What does tensor mean in a physics context?

I am taking a fluid mechanics class and don't know very much physics. I was confused in class when the prof kept calling this derivative matrix of a fluid flow (A function from $\mathbb{R}^n\to\mathbb{R}^n$ representing fluid flow velocity) a tensor.

I confess I didn't get much out of reading the highly abstract math definition of tensor (multilinear, possibly antisymmetric etc.) and was wondering if I could get some insight on how physicists use and think of them? Is it just something multi-indexed?

Any suggestions of materials to read would also be appreciated!

• Possible duplicates: physics.stackexchange.com/q/32011/2451 , physics.stackexchange.com/q/20437/2451 , and links therein. – Qmechanic Apr 2 '17 at 22:52
• @Qmechanic Thank you for linking, these didn't come up when I typed up my question. My quibble with the first is that I don't know what a matrix of second rank is. My quibble with the second is that I don't have a very good grasp of physics :). If it is okay, I will keep this post up for awhile and see if I get a good answer geared more towards my needs. – qbert Apr 2 '17 at 23:00
• Check out Transport Phenomena, Bird, Stewart, and Lightfoot, in the appendices. – Chet Miller Apr 3 '17 at 20:04

In physics we use the following (relevant to the tensor concept in three dimensional space, to make it simple):

scalars: these have a single value from the field of real numbers at each point is space . Example: temperature,

vectors: these have three values from the field of real numbers at each point in space and they obey vector algebra. They are useful to describe directional observations. example: force, velocity. (v_x,v_y,v_z) will describe the velocity and (v.v), the dot product of the vector is a single real number that is the speed. I suppose you are familiar with this.

In studying and measuring natural phenomena it was found that these were not enough in describing physical systems. Tensors were introduced, where for each point in space nine numbers are needed to describe the data. It is not enough to know the x component of the value under study, since it changes value ( at a fixed x) for different values the y axis and z axis.

All three obey particular coordinate transformation equations. Scalars do not change value, vectors and tensors follow the rules of the transformations.

A matrix representation for a tensor makes it simpler: This example is a symmetric tensor , but good for an example. Looking at the columns it is like a vector, (x,y,z) components, looking at the row the same. It is used for physical quantities which differ in this "peculiar " manner and need all nine components to make sense. For example electric susceptibility in some crystal lattices.

• It is worth mentioning that what makes a scalar such is the fact of being independent of the reference frame chosen, not the fact of just being "real numbers". For example the coordinates of a vector, taken singularly, are also real numbers but they are by no means scalars (as they change with a change of reference). – gented Apr 3 '17 at 13:44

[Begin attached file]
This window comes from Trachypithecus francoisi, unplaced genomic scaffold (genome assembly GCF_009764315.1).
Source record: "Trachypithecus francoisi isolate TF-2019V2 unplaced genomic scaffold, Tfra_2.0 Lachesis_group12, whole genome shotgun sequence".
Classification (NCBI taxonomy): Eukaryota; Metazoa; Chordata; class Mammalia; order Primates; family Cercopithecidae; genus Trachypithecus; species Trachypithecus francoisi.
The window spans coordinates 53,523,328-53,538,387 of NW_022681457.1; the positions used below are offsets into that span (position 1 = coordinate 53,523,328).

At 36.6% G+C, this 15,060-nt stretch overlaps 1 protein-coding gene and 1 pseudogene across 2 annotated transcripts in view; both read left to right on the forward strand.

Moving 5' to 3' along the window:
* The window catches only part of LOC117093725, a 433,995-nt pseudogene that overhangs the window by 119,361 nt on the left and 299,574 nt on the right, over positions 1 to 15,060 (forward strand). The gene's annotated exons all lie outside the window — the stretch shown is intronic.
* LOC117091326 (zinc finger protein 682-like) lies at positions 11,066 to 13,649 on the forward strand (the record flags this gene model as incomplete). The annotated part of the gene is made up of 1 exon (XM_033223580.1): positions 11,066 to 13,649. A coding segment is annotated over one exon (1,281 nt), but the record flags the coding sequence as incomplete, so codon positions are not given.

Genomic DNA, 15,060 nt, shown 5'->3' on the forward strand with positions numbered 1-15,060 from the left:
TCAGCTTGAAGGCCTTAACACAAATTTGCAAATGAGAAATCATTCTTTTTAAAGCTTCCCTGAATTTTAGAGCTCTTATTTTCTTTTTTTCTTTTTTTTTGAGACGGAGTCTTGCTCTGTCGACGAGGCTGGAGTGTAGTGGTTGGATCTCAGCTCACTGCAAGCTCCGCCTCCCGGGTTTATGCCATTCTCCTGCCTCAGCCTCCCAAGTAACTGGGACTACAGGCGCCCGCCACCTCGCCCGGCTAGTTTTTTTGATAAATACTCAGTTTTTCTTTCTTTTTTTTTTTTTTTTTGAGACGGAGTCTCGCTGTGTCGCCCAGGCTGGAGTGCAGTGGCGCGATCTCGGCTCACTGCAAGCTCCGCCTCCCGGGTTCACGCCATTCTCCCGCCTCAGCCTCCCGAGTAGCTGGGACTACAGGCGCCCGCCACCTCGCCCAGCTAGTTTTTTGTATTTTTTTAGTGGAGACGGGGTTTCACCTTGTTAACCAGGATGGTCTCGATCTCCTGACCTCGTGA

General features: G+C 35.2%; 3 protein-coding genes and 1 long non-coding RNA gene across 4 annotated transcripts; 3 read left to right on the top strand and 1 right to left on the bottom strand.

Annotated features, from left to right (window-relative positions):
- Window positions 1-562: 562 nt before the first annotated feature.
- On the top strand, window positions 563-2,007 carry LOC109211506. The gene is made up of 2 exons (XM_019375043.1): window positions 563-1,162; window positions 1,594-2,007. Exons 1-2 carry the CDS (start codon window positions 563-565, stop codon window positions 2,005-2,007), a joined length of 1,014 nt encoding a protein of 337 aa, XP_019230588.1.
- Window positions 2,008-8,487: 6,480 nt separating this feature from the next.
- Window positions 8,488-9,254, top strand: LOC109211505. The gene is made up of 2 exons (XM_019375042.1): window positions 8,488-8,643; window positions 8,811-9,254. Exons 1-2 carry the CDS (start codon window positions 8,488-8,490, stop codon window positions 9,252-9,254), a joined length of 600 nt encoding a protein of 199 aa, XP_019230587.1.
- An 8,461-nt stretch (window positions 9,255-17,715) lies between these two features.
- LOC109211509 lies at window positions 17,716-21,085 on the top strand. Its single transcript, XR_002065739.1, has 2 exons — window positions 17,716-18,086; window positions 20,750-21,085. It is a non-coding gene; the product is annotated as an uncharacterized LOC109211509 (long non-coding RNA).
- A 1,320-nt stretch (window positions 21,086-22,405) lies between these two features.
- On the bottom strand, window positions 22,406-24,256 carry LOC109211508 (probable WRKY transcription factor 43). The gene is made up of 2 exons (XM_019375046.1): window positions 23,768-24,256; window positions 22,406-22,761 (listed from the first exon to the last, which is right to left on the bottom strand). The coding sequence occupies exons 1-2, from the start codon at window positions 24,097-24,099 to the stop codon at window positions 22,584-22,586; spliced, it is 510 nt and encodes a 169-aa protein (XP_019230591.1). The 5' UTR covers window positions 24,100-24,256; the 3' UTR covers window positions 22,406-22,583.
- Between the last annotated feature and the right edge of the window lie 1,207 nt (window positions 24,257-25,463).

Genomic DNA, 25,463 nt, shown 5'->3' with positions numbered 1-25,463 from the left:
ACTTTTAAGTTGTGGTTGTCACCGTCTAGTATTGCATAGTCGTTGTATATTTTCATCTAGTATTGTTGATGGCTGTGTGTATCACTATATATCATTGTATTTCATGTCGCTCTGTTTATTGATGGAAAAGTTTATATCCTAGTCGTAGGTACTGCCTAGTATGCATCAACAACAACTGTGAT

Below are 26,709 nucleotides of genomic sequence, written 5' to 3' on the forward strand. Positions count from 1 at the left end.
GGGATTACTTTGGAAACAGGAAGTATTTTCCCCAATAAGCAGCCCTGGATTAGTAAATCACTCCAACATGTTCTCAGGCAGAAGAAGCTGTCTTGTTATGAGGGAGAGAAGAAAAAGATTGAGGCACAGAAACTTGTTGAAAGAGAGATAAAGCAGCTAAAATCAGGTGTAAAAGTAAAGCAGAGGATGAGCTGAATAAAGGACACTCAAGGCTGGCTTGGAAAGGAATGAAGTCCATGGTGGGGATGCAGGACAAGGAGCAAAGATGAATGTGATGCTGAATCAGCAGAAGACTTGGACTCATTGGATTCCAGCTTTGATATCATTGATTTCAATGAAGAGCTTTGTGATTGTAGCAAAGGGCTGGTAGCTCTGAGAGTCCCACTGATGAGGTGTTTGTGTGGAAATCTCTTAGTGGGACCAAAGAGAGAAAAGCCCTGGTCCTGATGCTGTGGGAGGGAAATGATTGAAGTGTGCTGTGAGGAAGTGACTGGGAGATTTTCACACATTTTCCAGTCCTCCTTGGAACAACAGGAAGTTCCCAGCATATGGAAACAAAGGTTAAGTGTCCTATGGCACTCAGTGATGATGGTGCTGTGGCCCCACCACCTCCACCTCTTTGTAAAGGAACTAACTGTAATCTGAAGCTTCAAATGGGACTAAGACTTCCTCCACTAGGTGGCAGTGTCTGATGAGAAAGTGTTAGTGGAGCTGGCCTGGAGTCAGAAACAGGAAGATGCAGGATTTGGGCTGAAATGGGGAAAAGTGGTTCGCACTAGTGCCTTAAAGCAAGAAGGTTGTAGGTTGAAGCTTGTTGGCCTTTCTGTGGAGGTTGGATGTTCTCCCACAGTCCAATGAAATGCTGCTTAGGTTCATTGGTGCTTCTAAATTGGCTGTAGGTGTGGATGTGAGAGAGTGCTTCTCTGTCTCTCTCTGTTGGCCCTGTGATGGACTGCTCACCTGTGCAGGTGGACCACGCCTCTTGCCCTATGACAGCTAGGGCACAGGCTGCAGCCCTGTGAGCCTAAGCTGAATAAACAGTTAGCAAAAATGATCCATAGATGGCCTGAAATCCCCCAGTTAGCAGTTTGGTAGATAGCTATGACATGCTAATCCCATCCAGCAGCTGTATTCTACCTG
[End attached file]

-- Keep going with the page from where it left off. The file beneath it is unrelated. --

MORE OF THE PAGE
• I don't know much about tensors, but doesn't the number of components depend on more than just the dimension of the vector space? I'd expect a type(1,1) tensor in 3-space to have nine components, but wouldn't a higher-order tensor have more than nine? – Solomon Slow Apr 4 '17 at 4:40
• @jameslarge a higher order tensor in 3 dimensional space would have the clarification "higher order" in physics, rank 3 and larger in mathematics, though I do not know of a use in a physics model. Do you have an example in three dimensional space? The question is about physics, and the example is three dimensional space. – anna v Apr 4 '17 at 5:19

You can find the rigorous definition anywhere, so here let me give a simple perspective: Tensors are building blocks of equations which are coordinate system independent.

For example, the width of a car when you see it from behind will be different than the "width" of the car when you rotate it 90 degrees. This is because this scalar "width" is not a product of a tensor. On the other hand the length of a rod will always be same regardless of the coordinate system in which you examine it, because length of an object is $l=\sqrt{\vec{l}\cdot\vec{l}}$, and the vector $\vec{l}$ is a tensor.

Like vectors, other tensors such as inertia tensor $I_{ab}$ are used in equations to make them coordinate system independent. We call them tensorial equations. For example, Einstein's GR equation is roughly $G_{\mu\nu}\sim T_{\mu\nu}$ which relates two second rank tensors, hence is valid at all coordinate systems.

Today, we know that tensorial equations are not enough to describe physics of QM, hence in addition we use spinor equations. They are generalized version of tensors.

The key point for both tensors and spinors is that they are all roughly the proper operators to work with if we want to respect some group transformation. And most of the time, this group is exactly the one which governs the coordinate transformations we want the equation to be independent of. For example, in Special Relativity, we want the equations to be independent of coordinate transformations, which are $SO(3,1)$ transformations, so we build our equations using $SO(3,1)$ tensors.